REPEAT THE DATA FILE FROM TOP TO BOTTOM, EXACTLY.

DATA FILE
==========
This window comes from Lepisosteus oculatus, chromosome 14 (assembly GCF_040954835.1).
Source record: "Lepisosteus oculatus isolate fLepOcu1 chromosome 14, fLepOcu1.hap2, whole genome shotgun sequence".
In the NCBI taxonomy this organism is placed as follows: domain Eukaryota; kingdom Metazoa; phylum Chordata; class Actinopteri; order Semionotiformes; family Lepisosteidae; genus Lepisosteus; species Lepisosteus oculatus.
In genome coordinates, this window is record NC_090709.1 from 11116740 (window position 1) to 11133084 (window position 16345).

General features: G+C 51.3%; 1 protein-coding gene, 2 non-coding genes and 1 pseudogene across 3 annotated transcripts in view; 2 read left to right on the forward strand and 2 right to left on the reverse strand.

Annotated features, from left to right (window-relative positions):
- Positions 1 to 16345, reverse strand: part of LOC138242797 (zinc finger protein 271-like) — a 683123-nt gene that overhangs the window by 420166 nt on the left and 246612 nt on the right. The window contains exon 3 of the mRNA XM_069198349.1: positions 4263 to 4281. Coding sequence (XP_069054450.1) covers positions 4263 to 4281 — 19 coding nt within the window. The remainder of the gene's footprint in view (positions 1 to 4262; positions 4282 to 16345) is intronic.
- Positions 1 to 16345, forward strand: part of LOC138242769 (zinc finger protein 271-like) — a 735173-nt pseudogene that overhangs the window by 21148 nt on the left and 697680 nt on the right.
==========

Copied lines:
This window comes from Lepisosteus oculatus, chromosome 14 (assembly GCF_040954835.1).
Source record: "Lepisosteus oculatus isolate fLepOcu1 chromosome 14, fLepOcu1.hap2, whole genome shotgun sequence".
In the NCBI taxonomy this organism is placed as follows: domain Eukaryota; kingdom Metazoa; phylum Chordata; class Actinopteri; order Semionotiformes; family Lepisosteidae; genus Lepisosteus; species Lepisosteus oculatus.
In genome coordinates, this window is record NC_090709.1 from 11116740 (window position 1) to 11133084 (window position 16345).

General features: G+C 51.3%; 1 protein-coding gene, 2 non-coding genes and 1 pseudogene across 3 annotated transcripts in view; 2 read left to right on the forward strand and 2 right to left on the reverse strand.

Annotated features, from left to right (window-relative positions):
- Positions 1 to 16345, reverse strand: part of LOC138242797 (zinc finger protein 271-like) — a 683123-nt gene that overhangs the window by 420166 nt on the left and 246612 nt on the right. The window contains exon 3 of the mRNA XM_069198349.1: positions 4263 to 4281. Coding sequence (XP_069054450.1) covers positions 4263 to 4281 — 19 coding nt within the window. The remainder of the gene's footprint in view (positions 1 to 4262; positions 4282 to 16345) is intronic.
- Positions 1 to 16345, forward strand: part of LOC138242769 (zinc finger protein 271-like) — a 735173-nt pseudogene that overhangs the window by 21148 nt on the left and 697680 nt on the right.